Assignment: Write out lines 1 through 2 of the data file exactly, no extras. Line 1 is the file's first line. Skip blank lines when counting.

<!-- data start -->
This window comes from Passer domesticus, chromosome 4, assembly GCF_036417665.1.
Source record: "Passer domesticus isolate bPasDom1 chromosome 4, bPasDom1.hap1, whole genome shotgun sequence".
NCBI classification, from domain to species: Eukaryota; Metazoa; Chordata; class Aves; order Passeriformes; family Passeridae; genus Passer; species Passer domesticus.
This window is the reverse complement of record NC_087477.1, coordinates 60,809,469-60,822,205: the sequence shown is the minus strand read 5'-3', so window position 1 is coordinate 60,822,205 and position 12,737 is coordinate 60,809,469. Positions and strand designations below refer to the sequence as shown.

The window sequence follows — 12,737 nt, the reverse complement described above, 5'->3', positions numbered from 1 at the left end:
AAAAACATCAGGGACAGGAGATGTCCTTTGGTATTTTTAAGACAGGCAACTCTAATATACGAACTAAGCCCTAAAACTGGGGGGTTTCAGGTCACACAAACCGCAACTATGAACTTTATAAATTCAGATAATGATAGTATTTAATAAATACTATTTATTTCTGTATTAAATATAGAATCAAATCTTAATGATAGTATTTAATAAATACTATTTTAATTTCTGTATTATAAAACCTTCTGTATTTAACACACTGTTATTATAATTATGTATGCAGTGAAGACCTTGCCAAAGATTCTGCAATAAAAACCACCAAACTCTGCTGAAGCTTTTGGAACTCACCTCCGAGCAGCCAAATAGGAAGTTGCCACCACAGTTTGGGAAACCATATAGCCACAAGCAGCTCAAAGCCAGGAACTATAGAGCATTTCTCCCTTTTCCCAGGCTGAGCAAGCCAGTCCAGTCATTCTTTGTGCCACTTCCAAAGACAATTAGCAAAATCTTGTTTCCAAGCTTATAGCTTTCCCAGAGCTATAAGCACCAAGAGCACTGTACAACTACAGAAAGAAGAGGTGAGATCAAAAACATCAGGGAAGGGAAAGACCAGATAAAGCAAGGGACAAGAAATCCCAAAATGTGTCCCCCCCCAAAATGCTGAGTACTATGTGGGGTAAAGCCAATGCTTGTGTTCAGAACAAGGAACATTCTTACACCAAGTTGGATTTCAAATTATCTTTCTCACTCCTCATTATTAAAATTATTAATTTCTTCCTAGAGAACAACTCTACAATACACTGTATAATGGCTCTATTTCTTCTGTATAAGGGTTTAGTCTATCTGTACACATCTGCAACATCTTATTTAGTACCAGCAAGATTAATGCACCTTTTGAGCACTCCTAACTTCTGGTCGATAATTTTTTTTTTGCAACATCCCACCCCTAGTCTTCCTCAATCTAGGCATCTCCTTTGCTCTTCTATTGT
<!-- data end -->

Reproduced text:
This window comes from Passer domesticus, chromosome 4, assembly GCF_036417665.1.
Source record: "Passer domesticus isolate bPasDom1 chromosome 4, bPasDom1.hap1, whole genome shotgun sequence".